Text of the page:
..” Zoom was quietly sending data to Facebook about a user’s Zoom habits — even when the user does not have a Facebook account. Motherboard reported that the iOS app was notifying Facebook when they opened the app, the device model, which phone carrier they opened the app, and more. Zoom removed the code in response, but not fast enough to prevent a class action lawsuit or New York’s attorney general from launching an investigation.Zoom came under fire again for its “attendee tracking” feature, which, when enabled, lets a host check if participants are clicking away from the main Zoom window during a call.”
  • I-TEAM: Hacker gained access to CSRA middle school Zoom chat and showed porn to students
    By Liz Owens, March 30, 2020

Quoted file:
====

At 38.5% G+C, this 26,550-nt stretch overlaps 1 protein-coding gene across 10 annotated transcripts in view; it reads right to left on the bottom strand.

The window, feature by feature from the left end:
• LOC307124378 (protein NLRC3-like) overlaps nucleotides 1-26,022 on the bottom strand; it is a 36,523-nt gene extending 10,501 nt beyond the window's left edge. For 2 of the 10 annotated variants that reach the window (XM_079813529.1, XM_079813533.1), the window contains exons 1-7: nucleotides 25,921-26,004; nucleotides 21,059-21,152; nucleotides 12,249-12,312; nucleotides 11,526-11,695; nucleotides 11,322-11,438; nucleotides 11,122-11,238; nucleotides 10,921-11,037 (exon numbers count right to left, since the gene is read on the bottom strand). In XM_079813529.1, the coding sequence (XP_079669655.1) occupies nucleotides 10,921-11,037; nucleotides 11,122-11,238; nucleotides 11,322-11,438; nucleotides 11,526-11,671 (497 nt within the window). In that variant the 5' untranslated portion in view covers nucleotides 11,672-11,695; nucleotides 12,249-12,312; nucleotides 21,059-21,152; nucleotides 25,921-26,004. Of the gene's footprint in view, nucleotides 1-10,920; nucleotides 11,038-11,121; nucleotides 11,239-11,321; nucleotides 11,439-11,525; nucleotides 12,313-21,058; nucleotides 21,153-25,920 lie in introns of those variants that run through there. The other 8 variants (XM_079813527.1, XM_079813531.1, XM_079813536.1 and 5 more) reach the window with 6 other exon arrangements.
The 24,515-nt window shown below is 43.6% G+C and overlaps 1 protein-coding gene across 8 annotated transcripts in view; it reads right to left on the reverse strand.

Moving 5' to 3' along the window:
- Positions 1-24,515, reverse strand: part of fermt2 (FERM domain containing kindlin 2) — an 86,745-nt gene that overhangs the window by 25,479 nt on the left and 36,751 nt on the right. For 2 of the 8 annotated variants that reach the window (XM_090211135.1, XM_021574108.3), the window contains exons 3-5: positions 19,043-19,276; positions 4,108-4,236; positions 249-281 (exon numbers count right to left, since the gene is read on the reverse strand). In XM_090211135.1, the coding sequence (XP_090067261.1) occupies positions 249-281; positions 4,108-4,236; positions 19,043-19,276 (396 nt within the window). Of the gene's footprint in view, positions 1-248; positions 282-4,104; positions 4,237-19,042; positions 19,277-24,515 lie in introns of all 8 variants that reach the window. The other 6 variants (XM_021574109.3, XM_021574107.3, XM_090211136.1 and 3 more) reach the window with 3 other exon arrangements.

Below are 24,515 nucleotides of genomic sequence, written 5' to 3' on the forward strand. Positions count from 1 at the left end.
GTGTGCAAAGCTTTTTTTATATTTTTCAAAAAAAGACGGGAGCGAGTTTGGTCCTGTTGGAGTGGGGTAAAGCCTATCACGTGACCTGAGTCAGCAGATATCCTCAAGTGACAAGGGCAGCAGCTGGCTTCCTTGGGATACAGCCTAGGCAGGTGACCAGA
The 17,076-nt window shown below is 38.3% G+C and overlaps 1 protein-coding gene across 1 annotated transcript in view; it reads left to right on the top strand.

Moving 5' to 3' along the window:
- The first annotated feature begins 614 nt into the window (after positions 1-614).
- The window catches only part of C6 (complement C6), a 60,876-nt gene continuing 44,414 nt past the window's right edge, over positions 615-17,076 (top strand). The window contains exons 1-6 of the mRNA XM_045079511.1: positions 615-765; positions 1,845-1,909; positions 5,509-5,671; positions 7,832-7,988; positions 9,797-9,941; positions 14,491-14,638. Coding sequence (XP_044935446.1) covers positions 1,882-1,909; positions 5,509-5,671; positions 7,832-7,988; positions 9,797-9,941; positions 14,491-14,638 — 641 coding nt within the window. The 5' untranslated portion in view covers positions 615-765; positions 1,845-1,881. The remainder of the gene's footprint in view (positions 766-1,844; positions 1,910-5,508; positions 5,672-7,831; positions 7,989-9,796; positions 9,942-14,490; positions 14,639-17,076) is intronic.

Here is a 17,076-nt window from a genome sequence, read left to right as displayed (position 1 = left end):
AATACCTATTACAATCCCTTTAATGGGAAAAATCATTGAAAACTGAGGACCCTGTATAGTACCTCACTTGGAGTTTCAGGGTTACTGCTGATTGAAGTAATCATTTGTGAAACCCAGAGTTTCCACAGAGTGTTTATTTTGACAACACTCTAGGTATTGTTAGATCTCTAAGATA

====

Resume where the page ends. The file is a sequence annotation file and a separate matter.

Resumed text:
“Zoom and other online tools have made both jobs easier, but as 7th-grade students at Kennedy Middle School found out, it comes with a risk.”Zoombombing” can expose children to the dark side of the internet.
    Aiken County mother Susan Jasani thought caring and educating her five kids during the age of social distancing would be chaotic, but not scaring like it was Friday for her oldest son, Max.
    “He’s sitting at the dining room table, and I’m coming out of the bedroom with a baby in my arms and all of a sudden he just kind of looked up at me and screamed and jumped up from the table, and I think he was in shock and I said, ‘What are you doing?’ and he said, ‘I don’t know,’ and ran up to his room,” Jasani said.
    By the time Jasani got to the computer, the images were gone. For Max, the damage was done.”
  • The Parent Coalition for Student Privacy has graciously put out a helpful tool for educators and parents as described in their blog entitled ADVICE TO PARENTS ON MAXIMIZING PRIVACY & MINIMIZING SCREEN TIME WHILE YOUR CHILD’S SCHOOL IS CLOSED